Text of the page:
Make a Winterberry Wreath
Topic: projects & crafts
Time to Complete: 1 hour
Grade Level: Preschool, K-2, 3-5, 6-8, 9-12
Location(s): Indoor, Outdoor
Season: Winter, Fall
Young girl outside in winter holding branches of winterberry to make a wreath
The winterberry holly (Ilex verticillata) is native to North America east of the Great Plains. Unlike most hollies, winterberry is deciduous, dropping all its leaves during the fall season to unveil densely packed spraysof bright red berries along its bare branches. These berries persist well into winter and feed many different species of birds. These showy fruits also make winterberry an ideal plant for nature-made holiday decorations.


  • Local natural area with winterberry shrubs
  • Hand pruners
  • Wire coat hangers
  • Floral tape
  • Lightweight floral wire or thin aluminum wire
  • Crafting or masking tape


  1. Begin by taking a fun journey with your young gardeners “on the hunt” for established winterberry plantings in an area where you are allowed to collect. Where should you look? Winterberry shrubs thrive in saturated soil conditions with full to partial sun. Winterberry is often found along the edges of lakes and ponds. Once you've found the berried shrubs, take just what you need and leave plenty of berried branches for the birds. (When working with young children, cuttings should only be taken by adults wearing protective gloves.)
  2. After gathering your winterberry cuttings, prepare an area to assemble your wreaths. You will need a large table with the tools and materials needed to assemble your wreaths (hand pruners, wire coat hangers, floral tape and lightweight floral wire or thin aluminum wire).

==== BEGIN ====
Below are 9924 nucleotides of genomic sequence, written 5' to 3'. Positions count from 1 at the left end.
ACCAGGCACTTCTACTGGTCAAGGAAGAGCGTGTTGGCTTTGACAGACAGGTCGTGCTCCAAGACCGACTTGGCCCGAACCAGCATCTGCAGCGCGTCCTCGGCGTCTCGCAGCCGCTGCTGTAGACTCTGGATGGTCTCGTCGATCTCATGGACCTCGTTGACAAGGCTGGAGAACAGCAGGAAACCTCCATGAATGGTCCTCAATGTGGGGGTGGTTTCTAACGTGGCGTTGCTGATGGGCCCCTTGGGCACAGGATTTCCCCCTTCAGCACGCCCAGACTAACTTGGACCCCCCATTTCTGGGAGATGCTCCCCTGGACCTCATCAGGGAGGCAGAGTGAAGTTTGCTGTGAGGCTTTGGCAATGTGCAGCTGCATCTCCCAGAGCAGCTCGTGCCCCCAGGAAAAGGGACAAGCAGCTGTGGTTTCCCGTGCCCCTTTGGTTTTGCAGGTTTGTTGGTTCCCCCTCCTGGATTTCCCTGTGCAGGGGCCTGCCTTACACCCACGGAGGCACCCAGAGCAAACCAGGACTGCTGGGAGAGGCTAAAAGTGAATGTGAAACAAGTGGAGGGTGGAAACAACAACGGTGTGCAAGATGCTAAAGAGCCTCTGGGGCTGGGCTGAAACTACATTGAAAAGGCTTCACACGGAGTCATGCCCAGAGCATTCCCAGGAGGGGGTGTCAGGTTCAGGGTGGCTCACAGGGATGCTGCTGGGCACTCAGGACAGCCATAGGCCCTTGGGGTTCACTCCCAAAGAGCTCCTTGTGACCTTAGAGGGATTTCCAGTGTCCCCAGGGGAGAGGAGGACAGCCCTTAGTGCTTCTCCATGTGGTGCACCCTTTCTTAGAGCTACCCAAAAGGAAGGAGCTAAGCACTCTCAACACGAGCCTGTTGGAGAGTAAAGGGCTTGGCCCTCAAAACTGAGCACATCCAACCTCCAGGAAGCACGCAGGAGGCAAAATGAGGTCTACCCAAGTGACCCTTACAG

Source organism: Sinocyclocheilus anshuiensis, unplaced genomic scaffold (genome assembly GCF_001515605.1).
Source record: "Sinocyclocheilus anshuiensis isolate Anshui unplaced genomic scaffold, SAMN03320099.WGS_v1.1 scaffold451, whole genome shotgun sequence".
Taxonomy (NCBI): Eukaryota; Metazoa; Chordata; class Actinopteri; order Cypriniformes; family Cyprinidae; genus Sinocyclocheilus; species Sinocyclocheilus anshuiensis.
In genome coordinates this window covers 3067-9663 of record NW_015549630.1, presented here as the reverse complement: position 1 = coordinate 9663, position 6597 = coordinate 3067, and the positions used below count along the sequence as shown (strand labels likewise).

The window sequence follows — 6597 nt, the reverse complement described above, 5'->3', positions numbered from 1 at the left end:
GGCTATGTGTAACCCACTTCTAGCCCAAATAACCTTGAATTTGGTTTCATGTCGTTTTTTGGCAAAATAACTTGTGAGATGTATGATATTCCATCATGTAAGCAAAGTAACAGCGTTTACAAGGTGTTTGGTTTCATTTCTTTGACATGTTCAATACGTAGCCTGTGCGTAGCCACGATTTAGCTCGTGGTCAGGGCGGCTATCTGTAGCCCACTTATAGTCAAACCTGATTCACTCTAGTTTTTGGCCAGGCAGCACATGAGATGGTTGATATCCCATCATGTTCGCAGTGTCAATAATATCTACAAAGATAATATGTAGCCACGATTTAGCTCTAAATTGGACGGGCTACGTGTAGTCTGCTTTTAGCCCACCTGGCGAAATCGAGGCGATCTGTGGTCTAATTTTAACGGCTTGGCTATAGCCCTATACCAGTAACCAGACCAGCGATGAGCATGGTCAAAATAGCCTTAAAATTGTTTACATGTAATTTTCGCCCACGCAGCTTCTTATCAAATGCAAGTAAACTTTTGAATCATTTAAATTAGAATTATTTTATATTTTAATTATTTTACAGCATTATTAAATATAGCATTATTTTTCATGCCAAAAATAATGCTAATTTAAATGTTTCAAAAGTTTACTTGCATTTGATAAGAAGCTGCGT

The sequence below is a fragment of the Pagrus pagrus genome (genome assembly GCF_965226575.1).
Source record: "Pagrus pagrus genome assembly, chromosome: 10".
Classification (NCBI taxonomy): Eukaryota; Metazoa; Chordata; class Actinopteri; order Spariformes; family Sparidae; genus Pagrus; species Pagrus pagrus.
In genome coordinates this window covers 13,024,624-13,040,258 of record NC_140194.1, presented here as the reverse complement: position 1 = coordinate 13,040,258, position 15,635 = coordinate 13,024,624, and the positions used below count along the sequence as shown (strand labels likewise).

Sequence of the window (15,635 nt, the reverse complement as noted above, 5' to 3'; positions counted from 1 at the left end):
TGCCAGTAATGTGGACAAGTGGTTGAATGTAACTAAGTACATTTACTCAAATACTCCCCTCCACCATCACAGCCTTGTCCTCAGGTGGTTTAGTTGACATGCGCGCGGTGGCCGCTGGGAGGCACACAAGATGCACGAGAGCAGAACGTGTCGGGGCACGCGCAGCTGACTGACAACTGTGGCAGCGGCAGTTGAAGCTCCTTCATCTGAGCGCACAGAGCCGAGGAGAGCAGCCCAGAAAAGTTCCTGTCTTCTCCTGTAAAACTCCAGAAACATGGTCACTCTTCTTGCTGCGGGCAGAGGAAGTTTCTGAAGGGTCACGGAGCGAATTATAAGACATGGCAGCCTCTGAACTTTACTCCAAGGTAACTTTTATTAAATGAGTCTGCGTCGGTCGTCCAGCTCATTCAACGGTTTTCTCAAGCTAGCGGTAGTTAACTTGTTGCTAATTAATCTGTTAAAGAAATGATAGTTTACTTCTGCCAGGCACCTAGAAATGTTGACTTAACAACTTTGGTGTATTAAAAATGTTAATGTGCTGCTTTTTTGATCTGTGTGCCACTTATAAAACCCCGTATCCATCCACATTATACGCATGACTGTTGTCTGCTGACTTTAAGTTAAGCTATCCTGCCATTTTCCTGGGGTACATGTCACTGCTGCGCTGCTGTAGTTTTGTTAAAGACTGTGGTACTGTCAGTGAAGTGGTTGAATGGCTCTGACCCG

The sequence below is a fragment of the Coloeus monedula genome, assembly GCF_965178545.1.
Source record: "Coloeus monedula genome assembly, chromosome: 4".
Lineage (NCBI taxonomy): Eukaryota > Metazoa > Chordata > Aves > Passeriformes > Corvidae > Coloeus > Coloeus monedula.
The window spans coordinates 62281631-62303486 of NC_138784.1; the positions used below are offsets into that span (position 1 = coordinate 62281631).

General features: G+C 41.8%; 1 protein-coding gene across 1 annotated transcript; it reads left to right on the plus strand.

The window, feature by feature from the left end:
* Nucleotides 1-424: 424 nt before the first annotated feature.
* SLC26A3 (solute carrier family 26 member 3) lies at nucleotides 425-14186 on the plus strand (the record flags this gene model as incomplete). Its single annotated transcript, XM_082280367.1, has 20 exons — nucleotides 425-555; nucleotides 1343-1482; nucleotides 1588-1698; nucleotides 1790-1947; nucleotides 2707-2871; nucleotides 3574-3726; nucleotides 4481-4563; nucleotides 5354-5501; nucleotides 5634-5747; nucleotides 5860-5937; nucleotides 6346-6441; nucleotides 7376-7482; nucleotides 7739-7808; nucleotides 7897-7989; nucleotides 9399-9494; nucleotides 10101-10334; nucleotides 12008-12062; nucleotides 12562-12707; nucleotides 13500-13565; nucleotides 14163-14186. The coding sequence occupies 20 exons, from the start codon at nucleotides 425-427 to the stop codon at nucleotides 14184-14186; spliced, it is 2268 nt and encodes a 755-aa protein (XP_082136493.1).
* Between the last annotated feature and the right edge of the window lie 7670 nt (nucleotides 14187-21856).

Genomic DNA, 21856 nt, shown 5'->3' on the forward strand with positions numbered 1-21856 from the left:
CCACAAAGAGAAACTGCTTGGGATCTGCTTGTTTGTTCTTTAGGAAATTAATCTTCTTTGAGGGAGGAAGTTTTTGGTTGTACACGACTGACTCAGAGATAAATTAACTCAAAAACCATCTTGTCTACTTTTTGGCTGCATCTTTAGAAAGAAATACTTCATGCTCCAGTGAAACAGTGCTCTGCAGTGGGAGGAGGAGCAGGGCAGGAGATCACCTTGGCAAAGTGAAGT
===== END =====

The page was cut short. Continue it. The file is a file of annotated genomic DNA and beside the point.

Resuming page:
3. Reshape the base of the coat hanger into a circular form (adults should complete this for young children). Sharp coat hanger ends should be secured and protected with crafting tape. The reshaped hanger will be the base structure for your winterberry cuttings.
  4. With adult supervision, prune winterberry cuttings to similar lengths, something around 6 to 8 inches is ideal. Winterberry cuttings are apt to vary in size, so before attaching the cuttings to the base structure, be sure to prune them closely to smaller, matching lengths.
  5. Using lightweight floral or aluminum wire, secure the branches around the base hanger. As each branch is secured, overlap the next branch, tightly securing each branch to the base hanger. Keep adding stems until the wreath is fully covered.
  6. If you like, add decorations such as flowers, ribbons, leaves and greenery. Keep in mind that the bright and showy fruit does not need embellishment.

Aside from making great wreaths, winterberry makes a wonderful addition to the landscape, so you might want to think about planting a few shrubs for future collection. Winterberry can be grown in hardiness zones 4-9 and does best in moist, acidic soil. The plants are dioecious, meaning male or female flowers are borne on separate plants. Only the female plants produce berries, but male plants are needed for pollination and fruit-set. If you are buying plants at a nursery, be sure to purchase a suitable male cultivar to pollinate the female or fruiting cultivar you select. Include at least one male plant for every 5-10 female plants to ensure good pollination and an abundant berry crop.

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